www.attorneyyellowpages.com - Attorney Yellow Pages
Posted 09/27/2022 in Criminal Defense by Colin Bell

Vehicular Aggravated Assault - What You Need to Know

If you have been accused of vehicular aggravated assault in Arizona, your life is about to change. No matter what the circumstances were that resulted in the person’s injury, you need to get the best possible legal defense—as soon as possible. 

It may be hard to believe that a car accident could have such a dramatic impact—especially if everyone involved recovered from their injuries. So let’s review some of the issues to understand why a solid legal defense is vital.

Elements of a Vehicular Aggravated Assault 

Under Arizona law, someone perpetrates assault if they knowingly, intentionally, or recklessly cause someone else to be physically injured. They also can commit assault if they do something with the goal being that someone reasonably believes that they are at imminent risk of injury—even if they aren’t hurt—i.e., the victim’s fear of getting hurt is enough to qualify as an assault. 

Thus to get a conviction, a prosecutor must prove that a defendant:  

  • Knowingly, intentionally, or recklessly caused
  • Another person 
  • To be injured or believe they were about to be injured 

An aggravated assault is an assault that satisfies those elements, but the law considers certain types of assault as being so egregious that they warrant more serious punishment. 

An assault involving a car or other motor vehicle is charged as a vehicular aggravated assault because driving the vehicle is considered to be using a deadly weapon or dangerous instrument (i.e., the vehicle) that caused the injury. 

Therefore, for a vehicular aggravated assault, the prosecutor must prove that the accused was driving in a knowing, intentional, reckless way that caused someone’s injury or created the fear they would be injured. 

The standard for reckless driving can be met by factors such as driving more than 20 miles faster than the posted speed limit, tailgating, weaving in traffic, illegal passing, and evading the police. 

Driving under the influence of drugs or alcohol can be considered reckless driving for an aggravated assault charge. DUI is a serious charge in Arizona, and DUI as a factor in an aggravated vehicular assault can ramp up the consequences considerably.

Other Conditions for Aggravated Assault 

While using a vehicle is enough for an aggravated assault charge on its own, other aspects of the aggravated assault statute may be relevant in a specific case.  

In some cases, an assault is elevated to an aggravated assault when a victim has sustained serious physical injury. Aggravated assault can be charged if the victim has temporary disfigurement or if they have impairment or fracture of any body organ or part. 

Additionally, assault charges may be elevated because public policy is concerned about the well-being of certain categories of victims:  

  • A minor under the age of 15 who is assaulted by an adult (over the age of 18) 
  • Someone who is under an order of protection against the assailant
  • Police, firefighters, paramedics, and other first responders while exercising their official duties

Penalties for a Vehicular Aggravated Assault Charge

Committing an aggravated assault with a dangerous instrument (again, the vehicle is the dangerous instrument) is a class three felony in Arizona.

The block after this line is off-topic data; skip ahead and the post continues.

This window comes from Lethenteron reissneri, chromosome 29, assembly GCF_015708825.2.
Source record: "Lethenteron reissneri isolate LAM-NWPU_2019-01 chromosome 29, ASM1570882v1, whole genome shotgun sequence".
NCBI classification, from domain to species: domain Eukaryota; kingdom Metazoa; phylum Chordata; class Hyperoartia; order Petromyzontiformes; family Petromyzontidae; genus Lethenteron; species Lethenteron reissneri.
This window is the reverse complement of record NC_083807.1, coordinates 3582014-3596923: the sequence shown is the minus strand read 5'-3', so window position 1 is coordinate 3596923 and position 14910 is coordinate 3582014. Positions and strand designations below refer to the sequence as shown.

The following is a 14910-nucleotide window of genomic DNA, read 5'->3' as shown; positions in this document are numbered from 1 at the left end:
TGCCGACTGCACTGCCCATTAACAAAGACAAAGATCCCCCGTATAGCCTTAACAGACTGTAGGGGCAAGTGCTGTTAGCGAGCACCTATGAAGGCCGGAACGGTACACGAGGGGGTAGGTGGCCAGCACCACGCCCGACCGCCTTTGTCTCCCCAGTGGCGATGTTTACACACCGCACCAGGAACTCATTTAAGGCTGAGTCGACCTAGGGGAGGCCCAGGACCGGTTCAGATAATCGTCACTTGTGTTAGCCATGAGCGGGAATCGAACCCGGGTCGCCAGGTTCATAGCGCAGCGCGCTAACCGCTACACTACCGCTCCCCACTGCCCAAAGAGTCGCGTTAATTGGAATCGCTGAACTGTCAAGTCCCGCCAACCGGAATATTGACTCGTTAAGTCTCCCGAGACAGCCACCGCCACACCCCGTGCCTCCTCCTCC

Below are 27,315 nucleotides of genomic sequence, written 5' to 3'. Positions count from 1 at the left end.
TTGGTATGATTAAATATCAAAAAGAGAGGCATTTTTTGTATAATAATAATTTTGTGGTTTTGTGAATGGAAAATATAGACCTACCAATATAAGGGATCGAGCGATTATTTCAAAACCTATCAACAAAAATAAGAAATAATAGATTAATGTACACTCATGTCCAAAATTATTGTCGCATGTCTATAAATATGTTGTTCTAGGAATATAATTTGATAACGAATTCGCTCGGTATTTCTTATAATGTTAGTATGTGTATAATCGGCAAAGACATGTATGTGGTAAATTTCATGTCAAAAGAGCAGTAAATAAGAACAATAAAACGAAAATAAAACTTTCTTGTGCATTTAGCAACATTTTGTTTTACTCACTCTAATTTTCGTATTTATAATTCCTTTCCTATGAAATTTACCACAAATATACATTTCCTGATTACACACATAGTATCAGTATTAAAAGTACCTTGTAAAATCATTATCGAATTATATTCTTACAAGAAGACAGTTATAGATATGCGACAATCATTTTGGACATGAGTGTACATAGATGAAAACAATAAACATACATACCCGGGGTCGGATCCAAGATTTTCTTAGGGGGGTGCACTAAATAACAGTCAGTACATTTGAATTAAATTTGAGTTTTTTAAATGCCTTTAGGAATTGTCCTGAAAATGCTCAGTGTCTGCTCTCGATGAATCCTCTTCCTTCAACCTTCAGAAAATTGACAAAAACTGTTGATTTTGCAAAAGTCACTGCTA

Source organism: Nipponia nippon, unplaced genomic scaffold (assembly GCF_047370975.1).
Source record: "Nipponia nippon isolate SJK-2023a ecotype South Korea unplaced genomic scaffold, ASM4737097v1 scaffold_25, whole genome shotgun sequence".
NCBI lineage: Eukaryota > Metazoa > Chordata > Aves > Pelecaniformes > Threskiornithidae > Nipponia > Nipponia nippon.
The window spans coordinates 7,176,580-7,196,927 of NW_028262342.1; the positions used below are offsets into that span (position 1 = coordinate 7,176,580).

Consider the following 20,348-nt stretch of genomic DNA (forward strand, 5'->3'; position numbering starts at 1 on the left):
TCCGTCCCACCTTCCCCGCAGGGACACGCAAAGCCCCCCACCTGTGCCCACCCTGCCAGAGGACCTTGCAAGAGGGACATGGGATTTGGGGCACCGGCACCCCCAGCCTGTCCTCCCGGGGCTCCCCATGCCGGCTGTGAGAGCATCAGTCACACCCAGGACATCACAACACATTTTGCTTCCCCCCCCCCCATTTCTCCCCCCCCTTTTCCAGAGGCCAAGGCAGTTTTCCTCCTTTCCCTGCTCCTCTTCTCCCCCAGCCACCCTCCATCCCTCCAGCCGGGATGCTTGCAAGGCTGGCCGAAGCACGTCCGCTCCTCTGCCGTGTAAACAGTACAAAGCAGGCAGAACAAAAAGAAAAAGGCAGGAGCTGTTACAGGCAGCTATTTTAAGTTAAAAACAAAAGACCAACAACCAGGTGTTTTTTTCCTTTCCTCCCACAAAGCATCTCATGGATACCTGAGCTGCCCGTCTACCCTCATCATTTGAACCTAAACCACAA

A defendant alleged to have committed a first vehicular aggravated assault could face a prison sentence of at least five years, with a maximum sentence of 15 years. 

For a second conviction, the sentence increases to 10 to 20 years in prison, while a third conviction would result in a mandatory minimum sentence of 15 years, with a possible maximum sentence of 25 years. 

Sentencing can also be impacted by other factors, such as the assault of minors under the age of 15 results in a mandatory minimum sentence of seven years. 

How an Attorney Can Help You with Vehicular Aggravated Assault Charge

Arizona considers vehicular aggravated assault a particularly serious and dangerous crime. As serious as a vehicular aggravated assault charge is, it’s always important to remember that a charge is not a conviction. You can successfully defend your case in court.

Your legal strategy will depend on the specific facts in your case. For example, you may prove that the alleged victim was not seriously injured, or if the alleged victim was a first responder, that they were not working in their official capacity at the time of the incident.

Other defenses may defeat the prosecutor’s claim that you intended to use the car to injure someone. For instance, some defendants may show that the person’s injuries were not caused by any intentional or reckless behavior. Instead, they were caused by an intervening factor—such as a car’s mechanical defect or a dangerous road condition.  

While developing an appropriate legal strategy for trial, your attorney may also be able to negotiate a plea bargain for a reduced charge or other consideration that could substantially impact your case’s outcome. 

Colin Bell is a DUI and Criminal Defense  attorney in Phoenix, Arizona. He is Of-Counsel with Stewart Law Group with offices throughout Arizona. The firm has helped many clients navigate the legal complexities of DUI and criminal defense.  

Posted By

Colin Bell

Contact Lawyer
View Phone Number
View Profile


View On Larger Map

Related Posts

What Rights Do I Have After I'm Arrested?
Felony DUIs in Arizona
Arizona DUI Laws
Unlawful Discharge of a Weapon
Arizona Expungements— Changing Laws to Change Lives